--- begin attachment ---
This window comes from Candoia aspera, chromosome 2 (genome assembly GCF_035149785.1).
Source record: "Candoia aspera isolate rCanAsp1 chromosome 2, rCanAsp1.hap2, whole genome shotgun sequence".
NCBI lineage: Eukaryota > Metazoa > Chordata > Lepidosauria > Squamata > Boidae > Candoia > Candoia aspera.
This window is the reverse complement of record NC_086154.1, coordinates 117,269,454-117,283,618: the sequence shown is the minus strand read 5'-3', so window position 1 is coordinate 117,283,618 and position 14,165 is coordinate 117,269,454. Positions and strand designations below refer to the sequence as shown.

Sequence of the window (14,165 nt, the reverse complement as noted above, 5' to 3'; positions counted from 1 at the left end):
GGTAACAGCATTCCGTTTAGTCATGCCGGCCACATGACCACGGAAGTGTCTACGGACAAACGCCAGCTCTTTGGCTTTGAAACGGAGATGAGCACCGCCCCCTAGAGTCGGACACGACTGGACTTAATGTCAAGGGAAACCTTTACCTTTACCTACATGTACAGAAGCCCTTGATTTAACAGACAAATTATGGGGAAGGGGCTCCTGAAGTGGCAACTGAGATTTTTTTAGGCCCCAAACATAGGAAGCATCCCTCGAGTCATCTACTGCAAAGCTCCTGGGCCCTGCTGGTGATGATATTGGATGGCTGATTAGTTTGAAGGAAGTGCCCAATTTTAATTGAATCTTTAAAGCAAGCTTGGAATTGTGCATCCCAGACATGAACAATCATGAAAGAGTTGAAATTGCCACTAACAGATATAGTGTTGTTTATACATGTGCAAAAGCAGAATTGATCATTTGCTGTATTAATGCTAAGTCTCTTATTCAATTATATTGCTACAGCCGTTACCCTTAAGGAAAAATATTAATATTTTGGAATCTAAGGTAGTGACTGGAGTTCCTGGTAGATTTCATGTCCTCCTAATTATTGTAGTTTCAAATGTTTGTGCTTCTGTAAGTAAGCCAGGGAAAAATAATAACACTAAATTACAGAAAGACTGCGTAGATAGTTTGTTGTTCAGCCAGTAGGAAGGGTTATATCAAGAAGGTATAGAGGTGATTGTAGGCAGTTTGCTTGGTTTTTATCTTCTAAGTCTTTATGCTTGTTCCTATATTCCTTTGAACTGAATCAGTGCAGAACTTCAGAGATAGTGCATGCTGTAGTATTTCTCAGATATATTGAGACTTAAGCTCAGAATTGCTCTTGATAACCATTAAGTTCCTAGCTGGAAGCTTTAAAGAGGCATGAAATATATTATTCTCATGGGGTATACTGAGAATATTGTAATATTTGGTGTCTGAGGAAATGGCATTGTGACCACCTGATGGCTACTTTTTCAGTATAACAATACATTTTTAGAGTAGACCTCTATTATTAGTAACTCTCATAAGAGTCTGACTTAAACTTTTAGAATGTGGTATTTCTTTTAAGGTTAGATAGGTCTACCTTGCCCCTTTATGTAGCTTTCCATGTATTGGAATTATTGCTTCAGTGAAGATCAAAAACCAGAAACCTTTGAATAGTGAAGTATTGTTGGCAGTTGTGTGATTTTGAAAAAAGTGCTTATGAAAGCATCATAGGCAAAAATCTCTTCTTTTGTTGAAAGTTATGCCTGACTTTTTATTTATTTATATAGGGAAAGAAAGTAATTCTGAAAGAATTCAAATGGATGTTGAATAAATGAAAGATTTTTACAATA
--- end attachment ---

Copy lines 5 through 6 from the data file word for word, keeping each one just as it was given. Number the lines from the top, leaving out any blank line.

Sequence of the window (14,165 nt, the reverse complement as noted above, 5' to 3'; positions counted from 1 at the left end):
GGTAACAGCATTCCGTTTAGTCATGCCGGCCACATGACCACGGAAGTGTCTACGGACAAACGCCAGCTCTTTGGCTTTGAAACGGAGATGAGCACCGCCCCCTAGAGTCGGACACGACTGGACTTAATGTCAAGGGAAACCTTTACCTTTACCTACATGTACAGAAGCCCTTGATTTAACAGACAAATTATGGGGAAGGGGCTCCTGAAGTGGCAACTGAGATTTTTTTAGGCCCCAAACATAGGAAGCATCCCTCGAGTCATCTACTGCAAAGCTCCTGGGCCCTGCTGGTGATGATATTGGATGGCTGATTAGTTTGAAGGAAGTGCCCAATTTTAATTGAATCTTTAAAGCAAGCTTGGAATTGTGCATCCCAGACATGAACAATCATGAAAGAGTTGAAATTGCCACTAACAGATATAGTGTTGTTTATACATGTGCAAAAGCAGAATTGATCATTTGCTGTATTAATGCTAAGTCTCTTATTCAATTATATTGCTACAGCCGTTACCCTTAAGGAAAAATATTAATATTTTGGAATCTAAGGTAGTGACTGGAGTTCCTGGTAGATTTCATGTCCTCCTAATTATTGTAGTTTCAAATGTTTGTGCTTCTGTAAGTAAGCCAGGGAAAAATAATAACACTAAATTACAGAAAGACTGCGTAGATAGTTTGTTGTTCAGCCAGTAGGAAGGGTTATATCAAGAAGGTATAGAGGTGATTGTAGGCAGTTTGCTTGGTTTTTATCTTCTAAGTCTTTATGCTTGTTCCTATATTCCTTTGAACTGAATCAGTGCAGAACTTCAGAGATAGTGCATGCTGTAGTATTTCTCAGATATATTGAGACTTAAGCTCAGAATTGCTCTTGATAACCATTAAGTTCCTAGCTGGAAGCTTTAAAGAGGCATGAAATATATTATTCTCATGGGGTATACTGAGAATATTGTAATATTTGGTGTCTGAGGAAATGGCATTGTGACCACCTGATGGCTACTTTTTCAGTATAACAATACATTTTTAGAGTAGACCTCTATTATTAGTAACTCTCATAAGAGTCTGACTTAAACTTTTAGAATGTGGTATTTCTTTTAAGGTTAGATAGGTCTACCTTGCCCCTTTATGTAGCTTTCCATGTATTGGAATTATTGCTTCAGTGAAGATCAAAAACCAGAAACCTTTGAATAGTGAAGTATTGTTGGCAGTTGTGTGATTTTGAAAAAAGTGCTTATGAAAGCATCATAGGCAAAAATCTCTTCTTTTGTTGAAAGTTATGCCTGACTTTTTATTTATTTATATAGGGAAAGAAAGTAATTCTGAAAGAATTCAAATGGATGTTGAATAAATGAAAGATTTTTACAATA